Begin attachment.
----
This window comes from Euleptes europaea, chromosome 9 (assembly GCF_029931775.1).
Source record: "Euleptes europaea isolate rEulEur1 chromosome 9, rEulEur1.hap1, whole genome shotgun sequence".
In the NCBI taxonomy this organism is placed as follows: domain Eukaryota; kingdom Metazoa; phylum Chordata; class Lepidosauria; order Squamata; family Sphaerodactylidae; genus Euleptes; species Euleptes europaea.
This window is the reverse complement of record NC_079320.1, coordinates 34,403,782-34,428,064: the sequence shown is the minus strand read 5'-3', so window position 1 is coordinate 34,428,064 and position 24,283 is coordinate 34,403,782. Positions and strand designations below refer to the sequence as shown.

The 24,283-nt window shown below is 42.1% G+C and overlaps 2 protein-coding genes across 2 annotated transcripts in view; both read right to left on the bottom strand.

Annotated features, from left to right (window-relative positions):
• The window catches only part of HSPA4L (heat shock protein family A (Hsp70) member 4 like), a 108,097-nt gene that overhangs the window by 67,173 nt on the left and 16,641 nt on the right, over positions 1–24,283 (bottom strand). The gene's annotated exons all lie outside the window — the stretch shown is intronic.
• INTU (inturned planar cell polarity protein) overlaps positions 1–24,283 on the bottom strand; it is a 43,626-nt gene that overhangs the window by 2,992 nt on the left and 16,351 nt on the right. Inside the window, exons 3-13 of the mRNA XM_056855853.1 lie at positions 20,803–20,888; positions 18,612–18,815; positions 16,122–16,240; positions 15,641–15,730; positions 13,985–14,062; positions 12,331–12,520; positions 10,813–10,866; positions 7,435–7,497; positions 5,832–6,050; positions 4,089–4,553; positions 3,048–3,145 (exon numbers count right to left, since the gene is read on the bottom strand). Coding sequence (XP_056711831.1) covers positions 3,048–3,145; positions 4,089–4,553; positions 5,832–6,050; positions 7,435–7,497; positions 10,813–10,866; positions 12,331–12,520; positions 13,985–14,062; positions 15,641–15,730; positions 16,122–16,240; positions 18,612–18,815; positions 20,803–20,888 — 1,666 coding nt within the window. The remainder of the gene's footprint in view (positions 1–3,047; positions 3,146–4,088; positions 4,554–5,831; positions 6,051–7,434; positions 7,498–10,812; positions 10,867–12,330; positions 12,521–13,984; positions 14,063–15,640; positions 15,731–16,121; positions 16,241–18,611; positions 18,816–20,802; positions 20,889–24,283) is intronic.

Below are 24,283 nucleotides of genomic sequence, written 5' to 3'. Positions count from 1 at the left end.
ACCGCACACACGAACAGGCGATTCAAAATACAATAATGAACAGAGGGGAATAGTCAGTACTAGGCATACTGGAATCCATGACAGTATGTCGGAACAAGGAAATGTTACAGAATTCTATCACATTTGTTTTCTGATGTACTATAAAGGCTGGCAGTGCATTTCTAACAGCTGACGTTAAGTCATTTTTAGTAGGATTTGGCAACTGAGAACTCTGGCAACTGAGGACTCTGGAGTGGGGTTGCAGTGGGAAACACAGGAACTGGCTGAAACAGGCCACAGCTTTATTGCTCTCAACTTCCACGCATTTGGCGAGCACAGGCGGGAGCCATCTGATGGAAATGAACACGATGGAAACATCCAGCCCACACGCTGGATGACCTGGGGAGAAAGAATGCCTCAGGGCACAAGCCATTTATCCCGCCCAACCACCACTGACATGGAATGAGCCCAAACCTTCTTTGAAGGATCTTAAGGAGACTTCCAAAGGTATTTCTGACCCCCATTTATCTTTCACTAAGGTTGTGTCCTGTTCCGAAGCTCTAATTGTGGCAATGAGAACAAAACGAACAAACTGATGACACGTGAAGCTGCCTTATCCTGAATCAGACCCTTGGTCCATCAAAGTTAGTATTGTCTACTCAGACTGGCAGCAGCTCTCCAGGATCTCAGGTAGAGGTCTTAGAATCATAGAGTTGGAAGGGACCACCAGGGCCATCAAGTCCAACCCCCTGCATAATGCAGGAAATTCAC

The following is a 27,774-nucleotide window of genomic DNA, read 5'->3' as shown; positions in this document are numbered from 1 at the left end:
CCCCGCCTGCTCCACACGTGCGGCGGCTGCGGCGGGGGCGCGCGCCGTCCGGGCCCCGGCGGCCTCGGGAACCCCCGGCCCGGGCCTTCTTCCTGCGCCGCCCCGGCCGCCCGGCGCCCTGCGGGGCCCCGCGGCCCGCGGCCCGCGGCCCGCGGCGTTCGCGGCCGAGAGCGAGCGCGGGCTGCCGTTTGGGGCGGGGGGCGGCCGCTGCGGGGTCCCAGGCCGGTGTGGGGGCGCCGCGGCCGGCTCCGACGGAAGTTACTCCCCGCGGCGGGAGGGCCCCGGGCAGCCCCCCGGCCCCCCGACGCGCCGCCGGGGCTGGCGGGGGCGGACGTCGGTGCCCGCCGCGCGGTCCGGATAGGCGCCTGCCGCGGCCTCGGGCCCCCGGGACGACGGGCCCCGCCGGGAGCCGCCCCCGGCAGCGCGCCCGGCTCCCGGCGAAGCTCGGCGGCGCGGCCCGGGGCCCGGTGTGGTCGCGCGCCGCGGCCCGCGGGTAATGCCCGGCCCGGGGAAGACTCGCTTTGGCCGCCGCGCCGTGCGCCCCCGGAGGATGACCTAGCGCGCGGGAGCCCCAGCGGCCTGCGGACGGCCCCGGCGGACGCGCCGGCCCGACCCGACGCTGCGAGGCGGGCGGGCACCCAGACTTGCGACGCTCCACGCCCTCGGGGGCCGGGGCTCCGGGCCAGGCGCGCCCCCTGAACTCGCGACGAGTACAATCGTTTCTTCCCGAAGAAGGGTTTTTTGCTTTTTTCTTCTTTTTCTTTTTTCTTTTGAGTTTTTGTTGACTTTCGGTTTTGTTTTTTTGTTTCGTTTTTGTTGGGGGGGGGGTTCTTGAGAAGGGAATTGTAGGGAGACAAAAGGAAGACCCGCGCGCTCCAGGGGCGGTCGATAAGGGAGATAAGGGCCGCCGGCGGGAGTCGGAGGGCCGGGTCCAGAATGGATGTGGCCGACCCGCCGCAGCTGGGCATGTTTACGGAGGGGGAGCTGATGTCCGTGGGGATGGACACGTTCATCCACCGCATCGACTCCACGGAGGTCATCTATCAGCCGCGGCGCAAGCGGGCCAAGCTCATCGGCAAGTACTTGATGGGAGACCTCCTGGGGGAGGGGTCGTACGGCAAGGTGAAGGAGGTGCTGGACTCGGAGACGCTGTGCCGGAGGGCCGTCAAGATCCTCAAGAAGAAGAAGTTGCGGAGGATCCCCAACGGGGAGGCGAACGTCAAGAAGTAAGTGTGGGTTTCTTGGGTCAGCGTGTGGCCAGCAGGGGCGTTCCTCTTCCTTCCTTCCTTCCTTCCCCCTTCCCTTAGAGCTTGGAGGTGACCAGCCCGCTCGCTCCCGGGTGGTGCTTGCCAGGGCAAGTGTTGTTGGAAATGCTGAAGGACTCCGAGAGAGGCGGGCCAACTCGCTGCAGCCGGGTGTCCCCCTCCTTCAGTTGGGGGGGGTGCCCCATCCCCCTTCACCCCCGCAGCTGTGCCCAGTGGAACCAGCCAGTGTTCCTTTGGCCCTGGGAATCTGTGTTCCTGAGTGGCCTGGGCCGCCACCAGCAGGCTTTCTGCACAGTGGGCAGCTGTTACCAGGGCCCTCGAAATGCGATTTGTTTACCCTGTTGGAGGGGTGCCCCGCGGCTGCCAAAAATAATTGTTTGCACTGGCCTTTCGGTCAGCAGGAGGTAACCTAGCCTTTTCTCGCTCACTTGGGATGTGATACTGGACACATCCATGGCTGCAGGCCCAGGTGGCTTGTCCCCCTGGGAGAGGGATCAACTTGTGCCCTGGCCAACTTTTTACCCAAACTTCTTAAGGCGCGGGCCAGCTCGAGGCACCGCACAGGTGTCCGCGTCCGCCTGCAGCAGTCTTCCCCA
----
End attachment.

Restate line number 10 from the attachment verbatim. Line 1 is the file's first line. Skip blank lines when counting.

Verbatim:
ACCGCACACACGAACAGGCGATTCAAAATACAATAATGAACAGAGGGGAATAGTCAGTACTAGGCATACTGGAATCCATGACAGTATGTCGGAACAAGGAAATGTTACAGAATTCTATCACATTTGTTTTCTGATGTACTATAAAGGCTGGCAGTGCATTTCTAACAGCTGACGTTAAGTCATTTTTAGTAGGATTTGGCAACTGAGAACTCTGGCAACTGAGGACTCTGGAGTGGGGTTGCAGTGGGAAACACAGGAACTGGCTGAAACAGGCCACAGCTTTATTGCTCTCAACTTCCACGCATTTGGCGAGCACAGGCGGGAGCCATCTGATGGAAATGAACACGATGGAAACATCCAGCCCACACGCTGGATGACCTGGGGAGAAAGAATGCCTCAGGGCACAAGCCATTTATCCCGCCCAACCACCACTGACATGGAATGAGCCCAAACCTTCTTTGAAGGATCTTAAGGAGACTTCCAAAGGTATTTCTGACCCCCATTTATCTTTCACTAAGGTTGTGTCCTGTTCCGAAGCTCTAATTGTGGCAATGAGAACAAAACGAACAAACTGATGACACGTGAAGCTGCCTTATCCTGAATCAGACCCTTGGTCCATCAAAGTTAGTATTGTCTACTCAGACTGGCAGCAGCTCTCCAGGATCTCAGGTAGAGGTCTTAGAATCATAGAGTTGGAAGGGACCACCAGGGCCATCAAGTCCAACCCCCTGCATAATGCAGGAAATTCAC